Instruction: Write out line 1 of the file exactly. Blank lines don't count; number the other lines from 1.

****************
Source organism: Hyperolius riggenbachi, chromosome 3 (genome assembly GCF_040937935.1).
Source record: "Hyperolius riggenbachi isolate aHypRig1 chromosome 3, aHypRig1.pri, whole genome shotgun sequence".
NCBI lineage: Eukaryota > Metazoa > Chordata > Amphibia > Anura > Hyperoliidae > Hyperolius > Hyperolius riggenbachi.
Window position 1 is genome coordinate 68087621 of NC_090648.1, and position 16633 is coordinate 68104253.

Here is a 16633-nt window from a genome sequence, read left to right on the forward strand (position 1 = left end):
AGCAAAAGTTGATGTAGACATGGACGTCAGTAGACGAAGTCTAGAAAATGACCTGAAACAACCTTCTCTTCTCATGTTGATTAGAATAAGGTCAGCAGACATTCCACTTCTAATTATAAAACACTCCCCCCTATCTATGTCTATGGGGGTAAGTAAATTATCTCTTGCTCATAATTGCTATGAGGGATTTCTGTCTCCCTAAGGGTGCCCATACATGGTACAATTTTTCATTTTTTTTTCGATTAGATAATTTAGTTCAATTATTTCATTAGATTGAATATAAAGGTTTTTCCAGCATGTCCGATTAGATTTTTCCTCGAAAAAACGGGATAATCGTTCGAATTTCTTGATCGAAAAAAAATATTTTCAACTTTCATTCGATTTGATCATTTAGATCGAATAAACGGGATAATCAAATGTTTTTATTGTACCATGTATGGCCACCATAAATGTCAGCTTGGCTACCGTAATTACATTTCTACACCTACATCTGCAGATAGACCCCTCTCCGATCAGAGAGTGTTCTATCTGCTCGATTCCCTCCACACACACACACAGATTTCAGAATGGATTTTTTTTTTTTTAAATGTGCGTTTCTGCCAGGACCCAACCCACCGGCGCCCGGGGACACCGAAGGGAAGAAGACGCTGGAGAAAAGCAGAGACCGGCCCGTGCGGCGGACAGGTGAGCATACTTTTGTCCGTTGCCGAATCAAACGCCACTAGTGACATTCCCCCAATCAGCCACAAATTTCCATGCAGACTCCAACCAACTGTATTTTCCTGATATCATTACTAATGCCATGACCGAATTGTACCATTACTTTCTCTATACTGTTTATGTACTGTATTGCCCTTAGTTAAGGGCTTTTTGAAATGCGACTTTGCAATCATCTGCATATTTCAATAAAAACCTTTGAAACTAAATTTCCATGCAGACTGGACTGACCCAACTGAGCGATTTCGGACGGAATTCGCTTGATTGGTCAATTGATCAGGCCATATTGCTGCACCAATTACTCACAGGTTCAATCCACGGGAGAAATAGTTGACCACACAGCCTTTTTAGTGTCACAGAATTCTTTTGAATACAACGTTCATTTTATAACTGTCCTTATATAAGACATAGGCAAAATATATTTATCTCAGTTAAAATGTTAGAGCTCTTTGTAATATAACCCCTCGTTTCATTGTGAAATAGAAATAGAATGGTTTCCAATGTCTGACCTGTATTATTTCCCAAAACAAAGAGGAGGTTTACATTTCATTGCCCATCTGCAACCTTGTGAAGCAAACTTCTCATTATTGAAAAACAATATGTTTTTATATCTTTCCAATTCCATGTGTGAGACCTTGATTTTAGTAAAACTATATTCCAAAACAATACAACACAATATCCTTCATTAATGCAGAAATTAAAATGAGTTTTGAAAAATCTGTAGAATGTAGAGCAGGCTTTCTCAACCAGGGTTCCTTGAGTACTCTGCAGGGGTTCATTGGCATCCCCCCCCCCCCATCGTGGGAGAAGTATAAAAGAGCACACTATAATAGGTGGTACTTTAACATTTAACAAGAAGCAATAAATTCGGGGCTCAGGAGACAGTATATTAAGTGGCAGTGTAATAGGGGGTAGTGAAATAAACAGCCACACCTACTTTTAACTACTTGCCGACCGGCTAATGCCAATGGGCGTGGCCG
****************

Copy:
Source organism: Hyperolius riggenbachi, chromosome 3 (genome assembly GCF_040937935.1).